From the humble origins of using human resources to manually tally the number of people entering or exiting a space, people-counting technology has come a long way. Every people-counting requirement is different, and there is no “one-size-fits-all” solution.
The correct application will be influenced by existing infrastructure, budget, accuracy requirements and privacy concerns. What follows is an overview of the types of people-counting technologies that exist.
Historically people counting heavily relied on a pair of IR beams. Installed on either the side of a door or an entranceway, beams were broken, and the direction (if multiple beams used) and volume of traffic could be calculated. This worked well under perfect environmental conditions and people behaving in an expected manor.
Unfortunately, this setup was susceptible to erroneous counting by things as simple as someone dragging a bag behind them, or people walking side by side. These are devices installed specifically for people-counting and mounted in order to achieve best results.
The next generation of people-counting technology made use of human written and configured analytics, predominantly making use of camera footage in the visual light spectrum. This applied the concepts of IR beams to live or recorded video.
One or more “trip lines” could be configured, and once again direction of travel and volume could be established. Many camera and analytics vendors brought algorithms to market in an effort to increase accuracy by determining from the video data if the objects crossing lines were people, cars, squirrels or trash blown in the wind.
Thermal cameras saw some use as they provide a different variable (source heat) as input into any analytical algorithm to determine the “humanness” of a target object.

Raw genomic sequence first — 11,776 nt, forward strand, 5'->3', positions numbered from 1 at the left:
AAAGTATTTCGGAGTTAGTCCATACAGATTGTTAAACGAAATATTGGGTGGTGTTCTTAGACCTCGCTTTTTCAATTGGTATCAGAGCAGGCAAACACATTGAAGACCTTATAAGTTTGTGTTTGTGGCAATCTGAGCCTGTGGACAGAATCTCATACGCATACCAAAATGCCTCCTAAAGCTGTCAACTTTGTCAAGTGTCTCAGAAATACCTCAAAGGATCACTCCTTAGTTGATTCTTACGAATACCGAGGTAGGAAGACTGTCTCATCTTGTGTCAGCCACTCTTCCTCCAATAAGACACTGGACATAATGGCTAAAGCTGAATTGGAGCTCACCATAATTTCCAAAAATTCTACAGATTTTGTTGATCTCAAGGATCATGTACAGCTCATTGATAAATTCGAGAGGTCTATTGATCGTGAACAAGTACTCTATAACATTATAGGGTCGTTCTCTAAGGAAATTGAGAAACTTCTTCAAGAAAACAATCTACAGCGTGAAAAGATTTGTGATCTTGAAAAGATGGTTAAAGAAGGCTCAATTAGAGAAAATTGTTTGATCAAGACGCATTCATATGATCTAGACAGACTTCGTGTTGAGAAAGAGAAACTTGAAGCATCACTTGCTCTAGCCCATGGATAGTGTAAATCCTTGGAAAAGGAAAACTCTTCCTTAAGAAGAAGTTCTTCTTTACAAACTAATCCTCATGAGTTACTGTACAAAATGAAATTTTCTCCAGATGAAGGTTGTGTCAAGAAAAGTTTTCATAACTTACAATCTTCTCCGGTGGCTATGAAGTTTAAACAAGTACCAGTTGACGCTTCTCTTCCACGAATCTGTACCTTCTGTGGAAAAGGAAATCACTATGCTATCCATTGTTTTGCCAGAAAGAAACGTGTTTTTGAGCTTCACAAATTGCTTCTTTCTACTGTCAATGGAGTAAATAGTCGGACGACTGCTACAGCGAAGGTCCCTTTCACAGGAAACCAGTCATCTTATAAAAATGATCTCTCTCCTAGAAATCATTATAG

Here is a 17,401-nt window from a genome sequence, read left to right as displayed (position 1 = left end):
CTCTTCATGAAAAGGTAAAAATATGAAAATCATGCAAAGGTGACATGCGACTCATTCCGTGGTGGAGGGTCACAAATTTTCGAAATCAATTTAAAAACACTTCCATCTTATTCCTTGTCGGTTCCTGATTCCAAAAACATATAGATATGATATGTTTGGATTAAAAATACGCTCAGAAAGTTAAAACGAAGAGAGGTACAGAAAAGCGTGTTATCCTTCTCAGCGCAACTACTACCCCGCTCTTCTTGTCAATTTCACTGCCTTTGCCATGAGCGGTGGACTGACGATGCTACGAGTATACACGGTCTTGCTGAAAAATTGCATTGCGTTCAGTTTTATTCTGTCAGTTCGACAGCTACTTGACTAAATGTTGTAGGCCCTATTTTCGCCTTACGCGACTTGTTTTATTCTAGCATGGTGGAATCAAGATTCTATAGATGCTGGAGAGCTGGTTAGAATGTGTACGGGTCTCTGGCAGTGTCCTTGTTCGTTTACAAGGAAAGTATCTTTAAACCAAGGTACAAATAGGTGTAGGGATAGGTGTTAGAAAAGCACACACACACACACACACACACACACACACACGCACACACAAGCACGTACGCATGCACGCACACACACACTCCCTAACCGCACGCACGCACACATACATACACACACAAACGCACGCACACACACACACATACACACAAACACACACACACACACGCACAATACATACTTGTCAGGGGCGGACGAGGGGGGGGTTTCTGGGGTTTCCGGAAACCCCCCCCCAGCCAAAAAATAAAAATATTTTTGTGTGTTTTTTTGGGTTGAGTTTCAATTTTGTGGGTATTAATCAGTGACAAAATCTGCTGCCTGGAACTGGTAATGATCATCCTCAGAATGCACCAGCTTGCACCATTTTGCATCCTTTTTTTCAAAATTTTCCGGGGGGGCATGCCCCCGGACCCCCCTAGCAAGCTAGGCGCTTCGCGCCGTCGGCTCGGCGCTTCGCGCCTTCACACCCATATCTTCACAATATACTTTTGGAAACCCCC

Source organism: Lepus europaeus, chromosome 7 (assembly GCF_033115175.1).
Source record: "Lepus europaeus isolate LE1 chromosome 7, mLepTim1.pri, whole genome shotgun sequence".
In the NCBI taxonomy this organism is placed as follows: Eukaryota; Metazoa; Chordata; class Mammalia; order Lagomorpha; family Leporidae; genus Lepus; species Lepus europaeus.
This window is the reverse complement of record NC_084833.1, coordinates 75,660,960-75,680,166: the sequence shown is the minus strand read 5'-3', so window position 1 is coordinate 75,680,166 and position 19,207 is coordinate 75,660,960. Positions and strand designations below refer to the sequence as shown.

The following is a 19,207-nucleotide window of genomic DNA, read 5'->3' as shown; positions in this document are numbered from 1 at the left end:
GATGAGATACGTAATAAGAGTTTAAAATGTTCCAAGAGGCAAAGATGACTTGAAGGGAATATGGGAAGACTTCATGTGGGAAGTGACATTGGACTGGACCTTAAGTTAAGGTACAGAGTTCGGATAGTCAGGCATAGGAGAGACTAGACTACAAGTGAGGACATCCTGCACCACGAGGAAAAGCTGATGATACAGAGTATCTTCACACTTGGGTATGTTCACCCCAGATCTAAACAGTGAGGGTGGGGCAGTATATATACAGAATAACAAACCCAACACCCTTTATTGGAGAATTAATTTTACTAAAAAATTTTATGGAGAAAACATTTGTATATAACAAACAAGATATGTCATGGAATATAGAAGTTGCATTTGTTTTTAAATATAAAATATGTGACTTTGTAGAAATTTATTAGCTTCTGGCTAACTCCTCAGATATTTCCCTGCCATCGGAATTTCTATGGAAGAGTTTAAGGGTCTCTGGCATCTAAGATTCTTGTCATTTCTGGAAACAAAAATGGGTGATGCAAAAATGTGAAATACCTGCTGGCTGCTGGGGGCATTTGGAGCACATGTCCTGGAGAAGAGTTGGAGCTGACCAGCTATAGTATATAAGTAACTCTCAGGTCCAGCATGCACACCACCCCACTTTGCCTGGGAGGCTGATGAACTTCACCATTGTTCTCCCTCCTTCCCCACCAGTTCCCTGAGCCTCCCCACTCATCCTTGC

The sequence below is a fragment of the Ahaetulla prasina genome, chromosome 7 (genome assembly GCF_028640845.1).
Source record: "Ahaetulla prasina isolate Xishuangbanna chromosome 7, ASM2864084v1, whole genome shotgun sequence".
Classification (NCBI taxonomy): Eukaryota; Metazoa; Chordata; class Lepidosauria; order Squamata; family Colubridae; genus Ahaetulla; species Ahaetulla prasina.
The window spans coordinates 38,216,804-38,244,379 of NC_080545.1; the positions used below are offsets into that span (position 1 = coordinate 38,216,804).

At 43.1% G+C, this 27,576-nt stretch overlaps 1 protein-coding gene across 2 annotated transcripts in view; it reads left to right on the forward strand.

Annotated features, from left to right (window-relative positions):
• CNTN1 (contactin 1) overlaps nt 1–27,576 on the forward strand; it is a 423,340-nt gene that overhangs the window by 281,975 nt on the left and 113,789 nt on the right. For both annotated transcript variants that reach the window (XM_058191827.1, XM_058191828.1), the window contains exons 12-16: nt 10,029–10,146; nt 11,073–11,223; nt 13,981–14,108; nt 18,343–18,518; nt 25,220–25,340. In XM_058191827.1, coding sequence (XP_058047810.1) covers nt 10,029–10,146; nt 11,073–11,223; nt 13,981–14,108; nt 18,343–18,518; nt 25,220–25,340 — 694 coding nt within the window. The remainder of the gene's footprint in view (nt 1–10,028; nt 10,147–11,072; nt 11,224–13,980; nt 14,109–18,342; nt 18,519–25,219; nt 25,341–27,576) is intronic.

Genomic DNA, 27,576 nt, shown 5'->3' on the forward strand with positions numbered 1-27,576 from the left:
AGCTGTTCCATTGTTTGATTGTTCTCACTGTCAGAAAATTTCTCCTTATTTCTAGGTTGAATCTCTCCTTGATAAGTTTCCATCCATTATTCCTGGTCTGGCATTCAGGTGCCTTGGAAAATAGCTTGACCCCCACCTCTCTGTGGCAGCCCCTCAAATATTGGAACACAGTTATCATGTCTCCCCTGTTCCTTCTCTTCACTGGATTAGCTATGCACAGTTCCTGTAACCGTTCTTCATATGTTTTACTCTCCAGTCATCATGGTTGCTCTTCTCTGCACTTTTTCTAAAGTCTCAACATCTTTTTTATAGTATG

Generally, existing cameras are used in these applications. This can create challenges as these cameras are designed and installed to provide the best coverage from a security perspective, and not the best angles for people counting.
More recent law and regulation changes, such as GDPR in Europe and CCPA in California, have raised concerns and red flags around the use of video in people-counting applications. This has led to new technologies emerging that use IR lasers for 3D input or LIDAR (radar in the light spectrum).
This allows sensors much of the data available in the visual light spectrum while still preserving privacy. These devices are generally designed and installed to achieve best results for people-counting and can provide some useful benefit from a security perspective.
The phrase AI is used a lot, so for clarity, in this instance we are referring to the use of machine learning. Human-written analytics will only ever be as good as the person or team that wrote them. Using the input from the above discussed sensors, machine learning will process data provided in order to “train” the model on what to recognize.
Initial investments are needed to provide the input data, but once this has been completed the model will be constantly updated and tweaked for the scene. This generally results in higher accuracy and a higher tolerance for environmental changes in the scene.
All of the aforementioned technologies focus on detecting the movement of people, or people-shaped objects. However, other strategies are available.
Wireless access points can be used to count the number of unique MAC address requests — in essence, counting devices like laptops or phones.
Bluetooth or RFID sensors can be deployed on a network to provide high accuracy tracking, or, for some, data held in existing access control or visitor management systems may provide the required information.
As the cost to deploy people-counting solutions continues to decrease and accuracy continues to improve, this technology is being more widely adopted. Once the domain of retail or higher security areas, people counting enables security departments to provide real-time actionable data to the rest of the business.
Space occupancy helps real estate and facilities teams understand people flow and where space needs to be increased or reduced. Daily occupancy helps catering teams and gym facilities to staff and understand the daily demands on them.
The only question left to answer is: how could data about the movement of people in your space help you, and help your business?
Rob Kay is Director of Professional Services at Northland Controls. He is also a member of the PSA Emerging Technologies Committee.
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